Loss of libido occurs more frequently in women than men, and can happen for a number of often inter-connected reasons. There’s a wide number of causes for why people in general lose their sex drive, and this is more complex for women who also have to contend with more physical changes that occur as they grow older. Although loss of sex drive can happen at any time in life, it’s generally more likely to develop as women age and go through hormonal changes caused by the onset of the menopause – however this is by no means a catch all ‘rule of thumb’.
Uncomfortable & Over Familiar Sex
Some women who lose their interest in sex may suffer a condition called vaginismus, when the vaginal walls tighten before pending penetration. Often this is a subconscious occurrence, and can occur even in women willing to engage in sex. Relationship therapists usually suggest that this occurs due to sex becoming – again, often subconsciously – over familiar and routine, where it all becomes about going through the motions rather than in pursuit of excitement and pleasure. It can be a challenging situation to get through, as the longer it goes on the more self-perpetuating stress will be created.
Underlying Health Issues
In some cases, physical and mental health issues can lead to a decreased libido. One prominent example is an under-active thyroid, which fails to generate enough of the hormones needed to stimulate a natural sexual drive. Depression and anxiety are the leading psychological reasons, but in both mental and physical terms there’s a vast number of health conditions that can lead to a lower level of sexual enthusiasm.
Stress & Exhaustion
This is especially common in women who live busy lives and might have kids to help care for. Fact of the matter is that such a lifestyle will often cause a sense of general exhaustion, that as years go by can accumulate to a level that severely limits sexual appetite. Think about it – in your youth you have energy and freedom, and are looking to sexually explore. In older age you have settled your nest and can go about reliving said youth. Those decades in the middle are high stress and often high responsibility, culminating in the menopause. It’s a recipe for sexual disinterest.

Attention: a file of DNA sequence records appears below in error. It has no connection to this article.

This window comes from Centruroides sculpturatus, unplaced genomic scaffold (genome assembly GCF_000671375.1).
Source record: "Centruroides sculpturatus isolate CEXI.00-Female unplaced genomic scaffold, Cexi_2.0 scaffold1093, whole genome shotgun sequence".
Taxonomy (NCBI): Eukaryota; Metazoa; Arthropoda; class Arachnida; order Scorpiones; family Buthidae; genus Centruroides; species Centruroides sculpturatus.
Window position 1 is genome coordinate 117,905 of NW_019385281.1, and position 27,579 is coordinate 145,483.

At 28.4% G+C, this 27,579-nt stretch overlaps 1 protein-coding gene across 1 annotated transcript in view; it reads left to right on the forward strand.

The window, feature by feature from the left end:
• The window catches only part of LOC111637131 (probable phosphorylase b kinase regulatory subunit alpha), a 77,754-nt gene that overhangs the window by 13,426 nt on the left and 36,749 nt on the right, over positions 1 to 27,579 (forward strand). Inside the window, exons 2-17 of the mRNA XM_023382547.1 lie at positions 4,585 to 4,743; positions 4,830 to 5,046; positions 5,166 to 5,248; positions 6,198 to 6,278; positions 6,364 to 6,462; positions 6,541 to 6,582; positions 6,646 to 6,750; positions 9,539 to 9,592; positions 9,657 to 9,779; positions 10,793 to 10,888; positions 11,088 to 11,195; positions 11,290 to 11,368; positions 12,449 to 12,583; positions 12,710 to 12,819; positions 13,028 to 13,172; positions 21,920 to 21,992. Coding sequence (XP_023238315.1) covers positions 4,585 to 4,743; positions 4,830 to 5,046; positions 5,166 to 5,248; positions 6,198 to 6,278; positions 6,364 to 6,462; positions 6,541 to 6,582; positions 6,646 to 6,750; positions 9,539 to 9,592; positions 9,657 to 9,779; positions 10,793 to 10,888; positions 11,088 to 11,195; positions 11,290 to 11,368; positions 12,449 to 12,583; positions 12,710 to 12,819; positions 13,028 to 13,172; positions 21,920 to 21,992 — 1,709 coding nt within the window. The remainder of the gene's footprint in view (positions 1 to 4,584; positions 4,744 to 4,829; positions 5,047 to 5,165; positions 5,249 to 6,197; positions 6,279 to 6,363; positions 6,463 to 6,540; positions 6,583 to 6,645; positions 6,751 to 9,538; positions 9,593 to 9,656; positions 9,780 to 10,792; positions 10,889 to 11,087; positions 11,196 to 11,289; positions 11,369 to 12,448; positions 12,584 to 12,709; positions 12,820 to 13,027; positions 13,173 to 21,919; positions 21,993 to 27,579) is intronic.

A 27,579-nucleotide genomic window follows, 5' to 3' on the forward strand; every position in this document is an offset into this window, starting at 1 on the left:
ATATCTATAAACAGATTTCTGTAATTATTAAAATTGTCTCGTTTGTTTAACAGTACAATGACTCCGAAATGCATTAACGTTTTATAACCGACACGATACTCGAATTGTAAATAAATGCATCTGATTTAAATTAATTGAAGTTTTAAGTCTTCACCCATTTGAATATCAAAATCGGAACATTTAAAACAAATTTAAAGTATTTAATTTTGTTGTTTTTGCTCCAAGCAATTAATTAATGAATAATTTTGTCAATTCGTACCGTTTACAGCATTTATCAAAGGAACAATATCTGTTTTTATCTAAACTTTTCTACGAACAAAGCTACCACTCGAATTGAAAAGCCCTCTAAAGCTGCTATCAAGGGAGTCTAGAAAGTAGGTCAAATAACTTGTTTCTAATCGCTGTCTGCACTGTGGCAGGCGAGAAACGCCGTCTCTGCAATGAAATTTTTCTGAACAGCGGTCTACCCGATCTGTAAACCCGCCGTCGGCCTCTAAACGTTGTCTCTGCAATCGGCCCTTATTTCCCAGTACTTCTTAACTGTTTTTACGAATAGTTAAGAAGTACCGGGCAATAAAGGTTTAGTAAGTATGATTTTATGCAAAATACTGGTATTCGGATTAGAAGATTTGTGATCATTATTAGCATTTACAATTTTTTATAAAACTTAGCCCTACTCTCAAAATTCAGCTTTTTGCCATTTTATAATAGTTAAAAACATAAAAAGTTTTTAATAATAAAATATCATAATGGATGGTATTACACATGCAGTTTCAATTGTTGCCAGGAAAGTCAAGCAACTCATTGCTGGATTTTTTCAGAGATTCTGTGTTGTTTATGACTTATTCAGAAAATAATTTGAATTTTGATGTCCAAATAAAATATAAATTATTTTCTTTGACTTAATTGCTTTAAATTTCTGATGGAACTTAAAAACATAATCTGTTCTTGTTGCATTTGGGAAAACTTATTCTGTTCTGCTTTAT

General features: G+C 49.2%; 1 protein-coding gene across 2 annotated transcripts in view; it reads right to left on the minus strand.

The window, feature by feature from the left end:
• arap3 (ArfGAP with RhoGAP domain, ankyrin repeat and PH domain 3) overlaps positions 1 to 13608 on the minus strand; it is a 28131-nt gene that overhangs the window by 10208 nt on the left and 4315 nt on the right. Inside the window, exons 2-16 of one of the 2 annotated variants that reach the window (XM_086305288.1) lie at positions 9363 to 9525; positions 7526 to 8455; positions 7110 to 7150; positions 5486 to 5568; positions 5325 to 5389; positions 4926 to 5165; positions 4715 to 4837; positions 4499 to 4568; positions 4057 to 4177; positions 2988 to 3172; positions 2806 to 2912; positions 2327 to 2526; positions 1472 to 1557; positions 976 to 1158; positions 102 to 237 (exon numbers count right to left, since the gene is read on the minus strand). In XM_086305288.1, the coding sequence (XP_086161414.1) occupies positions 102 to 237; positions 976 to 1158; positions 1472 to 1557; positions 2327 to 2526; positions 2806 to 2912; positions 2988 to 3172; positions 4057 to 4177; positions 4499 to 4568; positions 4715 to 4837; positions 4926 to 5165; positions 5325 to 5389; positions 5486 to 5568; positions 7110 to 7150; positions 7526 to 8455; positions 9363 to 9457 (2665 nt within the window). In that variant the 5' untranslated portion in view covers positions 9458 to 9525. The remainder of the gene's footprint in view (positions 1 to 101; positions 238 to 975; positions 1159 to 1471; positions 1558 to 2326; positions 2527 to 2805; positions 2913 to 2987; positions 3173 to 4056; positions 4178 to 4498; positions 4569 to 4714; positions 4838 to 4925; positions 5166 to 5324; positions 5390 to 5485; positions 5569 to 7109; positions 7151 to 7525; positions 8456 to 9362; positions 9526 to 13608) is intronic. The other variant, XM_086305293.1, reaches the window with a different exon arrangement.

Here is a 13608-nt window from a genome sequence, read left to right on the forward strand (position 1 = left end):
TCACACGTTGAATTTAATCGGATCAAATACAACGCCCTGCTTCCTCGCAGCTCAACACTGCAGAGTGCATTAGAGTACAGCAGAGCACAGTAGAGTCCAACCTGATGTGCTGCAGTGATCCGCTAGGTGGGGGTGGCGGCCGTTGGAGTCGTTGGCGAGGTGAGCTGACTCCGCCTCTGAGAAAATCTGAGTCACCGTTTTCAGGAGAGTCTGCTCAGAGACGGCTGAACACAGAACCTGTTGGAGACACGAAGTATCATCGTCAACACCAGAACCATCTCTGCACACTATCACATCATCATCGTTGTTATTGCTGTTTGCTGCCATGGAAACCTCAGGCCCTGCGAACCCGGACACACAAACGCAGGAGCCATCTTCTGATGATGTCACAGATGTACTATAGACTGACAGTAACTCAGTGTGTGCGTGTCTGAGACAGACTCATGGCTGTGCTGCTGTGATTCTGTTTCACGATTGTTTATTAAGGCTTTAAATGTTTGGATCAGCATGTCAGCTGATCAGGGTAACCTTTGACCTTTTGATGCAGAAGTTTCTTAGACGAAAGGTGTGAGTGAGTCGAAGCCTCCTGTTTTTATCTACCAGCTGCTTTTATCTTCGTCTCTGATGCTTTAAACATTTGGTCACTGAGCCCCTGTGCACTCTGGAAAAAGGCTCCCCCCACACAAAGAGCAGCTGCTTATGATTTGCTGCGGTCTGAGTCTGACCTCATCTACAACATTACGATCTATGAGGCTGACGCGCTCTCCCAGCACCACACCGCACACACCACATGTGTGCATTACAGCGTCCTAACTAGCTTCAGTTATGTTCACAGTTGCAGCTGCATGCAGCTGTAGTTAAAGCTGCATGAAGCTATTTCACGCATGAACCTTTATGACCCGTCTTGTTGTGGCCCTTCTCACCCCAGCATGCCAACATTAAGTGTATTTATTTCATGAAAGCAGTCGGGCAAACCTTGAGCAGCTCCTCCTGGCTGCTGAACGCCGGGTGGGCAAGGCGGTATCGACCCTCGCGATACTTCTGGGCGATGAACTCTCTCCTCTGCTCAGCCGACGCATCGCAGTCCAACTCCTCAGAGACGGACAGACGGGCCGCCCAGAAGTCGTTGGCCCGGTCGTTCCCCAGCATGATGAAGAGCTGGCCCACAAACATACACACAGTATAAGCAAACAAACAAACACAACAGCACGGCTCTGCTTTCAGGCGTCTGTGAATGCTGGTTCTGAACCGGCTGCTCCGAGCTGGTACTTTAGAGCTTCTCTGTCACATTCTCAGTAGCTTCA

Aging & Menopause
Leading on from the last point, women’s body’s undergo significant hormonal changes as they age into their latter middle decades. Levels of estrogen in particular will play a part in reducing the chemical impulse to pursue sexual pleasure. The menopause is physically very uncomfortable, with issues such as vaginal dryness, low mood, depression and general discomfort likely to put many women physically off the idea of sexual intercourse as well. Remember also that the menopause symptoms can continue for a few years after the last period, and can be enough to challenge even the most stable of relationships.
Medicines & Contraception
It’s not uncommon for women to encounter sexually related problems that are related to their contraceptive medication, especially when switching. Often this will level out after a few months, but it’s different for everybody. The same is true for many medications – especially anti-depressants – and the symptoms can be very subtle to identify.
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